It will soon begin. School newsletters will be flying home filled with educational jargon explaining plans for the new year. However incomprehensible the eduspeak may be, it does serve a purpose: it's anchored to the latest educational initiatives and tied into the instructional programming for your children.
Lately, The Council of Ministers Of Education of Canada has said that education must address the "rapidly changing political, social, economic, technological and ecological landscapes. "
As a result, parents will see global competencies and transferable skills highlighted as educational goals across our country.
What are global competencies?
Global competencies are those learning skills that are considered part of "deep learning." There are two main components: critical thinking and problem solving skills.
A very simple example is giving a child a new toy and rather than explaining or showing them exactly how to use it, allowing the child to explore the toy for themselves. Problem solving skills tie into this same example. Your child will look for ways to use the toy, identify things it can and cannot do and find a way to play with the toy. Often times your child will even find new uses for the toy.
Every time a child is able to explore, discover, think and learn for themselves, they learn to analyze, interpret information and develop the self-directed learning skills essential in today's world.
As parents, we too often seek to make it easier for our child. We don't want to see them struggle. Making life a little more challenging and standing back, as difficult as that may be, is a greater life lesson. Encourage, but don't do it for them.
What are transferable skills?
Transferable skills are, just as the name implies, skills that can be applied or transferred to many areas in our life. With an ever changing job market, the children of today will live an employment future far different in many ways from the present. The result is the need to acquire skills that can be applied to a variety of job opportunities.
The underlying theme in all transferable skills is resilience, that all-important social emotional learning attribute that enables us to cope with life's shifts and turns in a positive and hopeful way. Resilience is built incrementally over the years of childhood. It begins with instilling a sense of security and self-worth in your child.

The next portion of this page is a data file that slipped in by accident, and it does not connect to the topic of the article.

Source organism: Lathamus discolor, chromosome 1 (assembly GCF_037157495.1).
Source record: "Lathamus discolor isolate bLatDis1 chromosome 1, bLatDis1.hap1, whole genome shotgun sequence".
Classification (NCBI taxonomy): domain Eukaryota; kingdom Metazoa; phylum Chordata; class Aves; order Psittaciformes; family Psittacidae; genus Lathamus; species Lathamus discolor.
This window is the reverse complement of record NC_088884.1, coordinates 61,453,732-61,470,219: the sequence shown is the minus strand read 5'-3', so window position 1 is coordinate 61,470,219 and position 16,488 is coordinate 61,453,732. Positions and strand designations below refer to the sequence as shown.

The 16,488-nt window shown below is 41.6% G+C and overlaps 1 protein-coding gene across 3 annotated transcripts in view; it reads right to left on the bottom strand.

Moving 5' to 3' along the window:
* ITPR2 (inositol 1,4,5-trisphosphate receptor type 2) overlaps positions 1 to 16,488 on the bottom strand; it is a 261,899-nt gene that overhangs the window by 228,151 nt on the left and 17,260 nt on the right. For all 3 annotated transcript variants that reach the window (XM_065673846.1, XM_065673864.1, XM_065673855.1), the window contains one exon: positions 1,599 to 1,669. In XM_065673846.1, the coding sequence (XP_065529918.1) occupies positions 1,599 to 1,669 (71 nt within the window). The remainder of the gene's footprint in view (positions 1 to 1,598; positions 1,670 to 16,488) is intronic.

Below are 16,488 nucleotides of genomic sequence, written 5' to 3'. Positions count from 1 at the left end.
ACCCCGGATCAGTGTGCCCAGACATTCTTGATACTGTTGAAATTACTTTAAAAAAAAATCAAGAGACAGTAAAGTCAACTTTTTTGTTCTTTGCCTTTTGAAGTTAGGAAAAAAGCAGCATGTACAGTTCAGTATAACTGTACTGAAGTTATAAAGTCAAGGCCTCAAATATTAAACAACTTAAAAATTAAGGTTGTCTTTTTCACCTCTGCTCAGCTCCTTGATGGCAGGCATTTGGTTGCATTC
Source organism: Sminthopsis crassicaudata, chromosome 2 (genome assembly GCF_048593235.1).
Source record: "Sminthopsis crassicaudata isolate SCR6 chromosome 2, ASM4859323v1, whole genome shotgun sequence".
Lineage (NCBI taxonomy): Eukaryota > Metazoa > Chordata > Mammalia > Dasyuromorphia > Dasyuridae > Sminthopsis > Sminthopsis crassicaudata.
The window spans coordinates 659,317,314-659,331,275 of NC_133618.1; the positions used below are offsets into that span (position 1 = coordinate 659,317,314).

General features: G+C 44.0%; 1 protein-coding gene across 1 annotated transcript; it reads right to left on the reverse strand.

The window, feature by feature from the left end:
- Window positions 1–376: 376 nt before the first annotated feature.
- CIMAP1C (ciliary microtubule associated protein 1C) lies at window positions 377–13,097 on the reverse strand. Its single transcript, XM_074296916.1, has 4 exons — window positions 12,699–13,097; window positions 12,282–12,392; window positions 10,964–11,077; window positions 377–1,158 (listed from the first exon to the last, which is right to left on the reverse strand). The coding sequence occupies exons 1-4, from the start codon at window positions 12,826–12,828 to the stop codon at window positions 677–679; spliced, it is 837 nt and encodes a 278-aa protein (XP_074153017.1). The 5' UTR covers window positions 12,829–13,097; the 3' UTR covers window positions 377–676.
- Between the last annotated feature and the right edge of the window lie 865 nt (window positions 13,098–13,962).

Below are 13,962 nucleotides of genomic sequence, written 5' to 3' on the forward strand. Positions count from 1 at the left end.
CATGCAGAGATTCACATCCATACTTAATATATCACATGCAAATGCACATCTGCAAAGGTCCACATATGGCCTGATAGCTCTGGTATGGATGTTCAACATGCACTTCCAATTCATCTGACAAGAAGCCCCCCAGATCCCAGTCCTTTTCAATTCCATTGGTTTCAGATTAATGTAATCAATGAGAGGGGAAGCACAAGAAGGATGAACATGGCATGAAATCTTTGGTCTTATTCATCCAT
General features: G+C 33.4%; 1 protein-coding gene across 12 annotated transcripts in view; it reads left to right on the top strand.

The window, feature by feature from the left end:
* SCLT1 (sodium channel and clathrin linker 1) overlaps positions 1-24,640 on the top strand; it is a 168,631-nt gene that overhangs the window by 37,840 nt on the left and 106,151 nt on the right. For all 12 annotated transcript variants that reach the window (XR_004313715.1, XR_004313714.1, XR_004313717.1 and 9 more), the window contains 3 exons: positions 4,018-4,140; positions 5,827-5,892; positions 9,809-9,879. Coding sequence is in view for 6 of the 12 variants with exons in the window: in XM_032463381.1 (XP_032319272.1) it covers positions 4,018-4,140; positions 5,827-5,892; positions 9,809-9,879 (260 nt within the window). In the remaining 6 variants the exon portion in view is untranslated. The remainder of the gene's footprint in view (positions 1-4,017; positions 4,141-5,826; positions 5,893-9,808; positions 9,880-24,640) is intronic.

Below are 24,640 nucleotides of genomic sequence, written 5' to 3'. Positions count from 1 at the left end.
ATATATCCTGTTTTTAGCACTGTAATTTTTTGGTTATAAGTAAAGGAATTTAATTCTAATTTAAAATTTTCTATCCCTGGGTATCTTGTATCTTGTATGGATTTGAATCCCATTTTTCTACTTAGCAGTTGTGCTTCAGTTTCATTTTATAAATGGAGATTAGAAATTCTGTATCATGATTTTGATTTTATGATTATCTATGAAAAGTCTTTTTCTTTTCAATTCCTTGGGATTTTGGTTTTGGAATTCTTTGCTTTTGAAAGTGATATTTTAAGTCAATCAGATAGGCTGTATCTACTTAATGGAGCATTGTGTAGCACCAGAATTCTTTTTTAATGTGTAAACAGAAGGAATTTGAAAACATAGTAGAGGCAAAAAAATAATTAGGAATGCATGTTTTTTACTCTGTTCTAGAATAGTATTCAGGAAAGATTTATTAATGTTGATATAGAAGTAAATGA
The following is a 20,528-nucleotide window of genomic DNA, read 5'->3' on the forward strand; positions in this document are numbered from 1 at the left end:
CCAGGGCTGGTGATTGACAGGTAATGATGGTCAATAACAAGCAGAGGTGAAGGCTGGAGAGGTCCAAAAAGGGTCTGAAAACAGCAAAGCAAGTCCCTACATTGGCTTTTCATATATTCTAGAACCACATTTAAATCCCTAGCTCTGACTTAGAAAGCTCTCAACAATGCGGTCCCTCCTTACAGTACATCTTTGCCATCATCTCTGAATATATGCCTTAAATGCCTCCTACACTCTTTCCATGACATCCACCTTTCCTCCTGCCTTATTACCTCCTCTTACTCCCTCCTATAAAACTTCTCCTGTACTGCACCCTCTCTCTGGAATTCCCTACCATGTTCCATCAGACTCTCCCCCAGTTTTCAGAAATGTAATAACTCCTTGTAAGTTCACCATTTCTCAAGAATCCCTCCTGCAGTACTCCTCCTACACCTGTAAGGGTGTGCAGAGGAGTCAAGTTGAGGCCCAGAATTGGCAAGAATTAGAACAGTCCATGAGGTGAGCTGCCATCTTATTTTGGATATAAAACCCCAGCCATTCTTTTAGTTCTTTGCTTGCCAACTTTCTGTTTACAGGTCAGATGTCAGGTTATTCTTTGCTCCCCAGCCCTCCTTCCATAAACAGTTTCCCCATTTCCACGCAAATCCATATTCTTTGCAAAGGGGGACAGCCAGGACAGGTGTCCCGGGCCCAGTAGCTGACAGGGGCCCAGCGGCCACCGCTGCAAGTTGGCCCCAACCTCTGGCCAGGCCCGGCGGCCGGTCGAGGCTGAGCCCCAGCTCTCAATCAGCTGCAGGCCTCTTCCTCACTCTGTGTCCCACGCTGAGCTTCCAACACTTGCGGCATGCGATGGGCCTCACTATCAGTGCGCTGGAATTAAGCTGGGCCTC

Effective teamwork and leadership skills, along with organizational ability, are the basic markers for transferable skills, and are usually found on most job descriptions.
For your children, learning these skills happens in any number of ways inside and outside school. Examples are classroom projects, team sports, clubs, volunteerism; really anywhere they must work with others, make a commitment and stick it out.
Why these two terms?
Previous generations had a certain economic predictability about their future job prospects. They could aim for careers that required formal qualifications through specialized education, and become a lawyer, teacher or nurse. Another option with a more direct route to work was found in the manufacturing, trades and service industry.
Technology advancements and increased efficiencies have already changed the whole world of work. 3D buildings and online shopping are but two examples of the human workforce being affected by technology.
That insular world of a predictable, narrowly focused career path enjoyed by previous generations has given way to the "gig economy" for many of today's young adults. For them, it takes several contract, part time jobs to achieve some financial stability. Transferable skills are already a necessity.
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What can parents do to help their kids prepare for tomorrow?
There are several ways you can support these educational goals at home. Complexity and unpredictability in every area of our life are assured, and resilience with be a necessity. Cultivate that attribute in your kids. Talk to them about an adult work life that will require transferable skills and most likely involve several reincarnations and iterations. Give them opportunities to enhance their ability to explore, discover and create.
Change has always been a part of progress, and these adults of tomorrow will lead the way.